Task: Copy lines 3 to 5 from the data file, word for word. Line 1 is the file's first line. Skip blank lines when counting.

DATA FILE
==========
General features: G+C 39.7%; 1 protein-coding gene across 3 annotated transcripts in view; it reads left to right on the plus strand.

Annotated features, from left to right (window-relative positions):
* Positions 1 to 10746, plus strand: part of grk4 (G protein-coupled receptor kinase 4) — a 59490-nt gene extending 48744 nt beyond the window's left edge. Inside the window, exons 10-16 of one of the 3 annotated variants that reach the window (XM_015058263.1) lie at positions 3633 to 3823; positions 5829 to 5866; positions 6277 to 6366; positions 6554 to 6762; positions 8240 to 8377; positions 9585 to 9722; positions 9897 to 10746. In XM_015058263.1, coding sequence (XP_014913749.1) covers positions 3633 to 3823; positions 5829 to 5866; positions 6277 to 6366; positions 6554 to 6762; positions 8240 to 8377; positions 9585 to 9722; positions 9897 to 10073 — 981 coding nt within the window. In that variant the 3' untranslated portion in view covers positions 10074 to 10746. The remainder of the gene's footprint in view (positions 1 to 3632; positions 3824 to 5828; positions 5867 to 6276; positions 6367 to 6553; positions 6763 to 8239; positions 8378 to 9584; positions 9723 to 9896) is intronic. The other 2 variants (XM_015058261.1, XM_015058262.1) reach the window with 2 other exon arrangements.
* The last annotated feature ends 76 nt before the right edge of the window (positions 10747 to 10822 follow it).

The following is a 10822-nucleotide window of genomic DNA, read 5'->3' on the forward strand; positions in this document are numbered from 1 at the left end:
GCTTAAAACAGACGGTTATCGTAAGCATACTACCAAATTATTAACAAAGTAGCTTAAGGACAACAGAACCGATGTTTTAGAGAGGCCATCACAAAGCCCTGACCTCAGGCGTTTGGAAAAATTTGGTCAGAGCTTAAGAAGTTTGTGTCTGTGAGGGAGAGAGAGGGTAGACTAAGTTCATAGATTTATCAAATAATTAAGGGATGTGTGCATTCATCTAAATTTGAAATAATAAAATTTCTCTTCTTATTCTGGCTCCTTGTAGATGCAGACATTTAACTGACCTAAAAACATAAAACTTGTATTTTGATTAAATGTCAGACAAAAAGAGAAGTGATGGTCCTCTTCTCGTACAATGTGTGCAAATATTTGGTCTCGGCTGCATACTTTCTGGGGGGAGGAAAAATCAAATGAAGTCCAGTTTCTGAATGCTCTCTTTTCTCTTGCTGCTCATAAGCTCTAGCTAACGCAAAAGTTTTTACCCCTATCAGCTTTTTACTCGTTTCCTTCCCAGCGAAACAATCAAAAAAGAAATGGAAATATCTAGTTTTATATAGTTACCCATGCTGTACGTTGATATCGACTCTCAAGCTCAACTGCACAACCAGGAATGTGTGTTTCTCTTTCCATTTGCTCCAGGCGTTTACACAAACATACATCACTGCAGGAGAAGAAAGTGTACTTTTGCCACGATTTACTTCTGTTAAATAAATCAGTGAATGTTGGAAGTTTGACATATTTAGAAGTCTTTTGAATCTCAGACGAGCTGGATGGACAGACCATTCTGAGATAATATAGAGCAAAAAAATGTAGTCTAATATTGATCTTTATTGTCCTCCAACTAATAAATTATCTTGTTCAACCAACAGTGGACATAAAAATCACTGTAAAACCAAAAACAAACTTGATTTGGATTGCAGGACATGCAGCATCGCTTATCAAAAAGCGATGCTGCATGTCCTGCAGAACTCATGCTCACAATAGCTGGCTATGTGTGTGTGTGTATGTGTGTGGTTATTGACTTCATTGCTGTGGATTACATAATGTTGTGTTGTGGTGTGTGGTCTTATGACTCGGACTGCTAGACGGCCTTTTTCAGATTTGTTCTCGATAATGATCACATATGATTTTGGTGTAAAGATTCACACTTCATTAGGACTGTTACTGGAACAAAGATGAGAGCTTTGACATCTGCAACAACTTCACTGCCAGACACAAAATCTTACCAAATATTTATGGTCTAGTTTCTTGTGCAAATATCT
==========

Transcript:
* Positions 1 to 10746, plus strand: part of grk4 (G protein-coupled receptor kinase 4) — a 59490-nt gene extending 48744 nt beyond the window's left edge. Inside the window, exons 10-16 of one of the 3 annotated variants that reach the window (XM_015058263.1) lie at positions 3633 to 3823; positions 5829 to 5866; positions 6277 to 6366; positions 6554 to 6762; positions 8240 to 8377; positions 9585 to 9722; positions 9897 to 10746. In XM_015058263.1, coding sequence (XP_014913749.1) covers positions 3633 to 3823; positions 5829 to 5866; positions 6277 to 6366; positions 6554 to 6762; positions 8240 to 8377; positions 9585 to 9722; positions 9897 to 10073 — 981 coding nt within the window. In that variant the 3' untranslated portion in view covers positions 10074 to 10746. The remainder of the gene's footprint in view (positions 1 to 3632; positions 3824 to 5828; positions 5867 to 6276; positions 6367 to 6553; positions 6763 to 8239; positions 8378 to 9584; positions 9723 to 9896) is intronic. The other 2 variants (XM_015058261.1, XM_015058262.1) reach the window with 2 other exon arrangements.
* The last annotated feature ends 76 nt before the right edge of the window (positions 10747 to 10822 follow it).

The following is a 10822-nucleotide window of genomic DNA, read 5'->3' on the forward strand; positions in this document are numbered from 1 at the left end: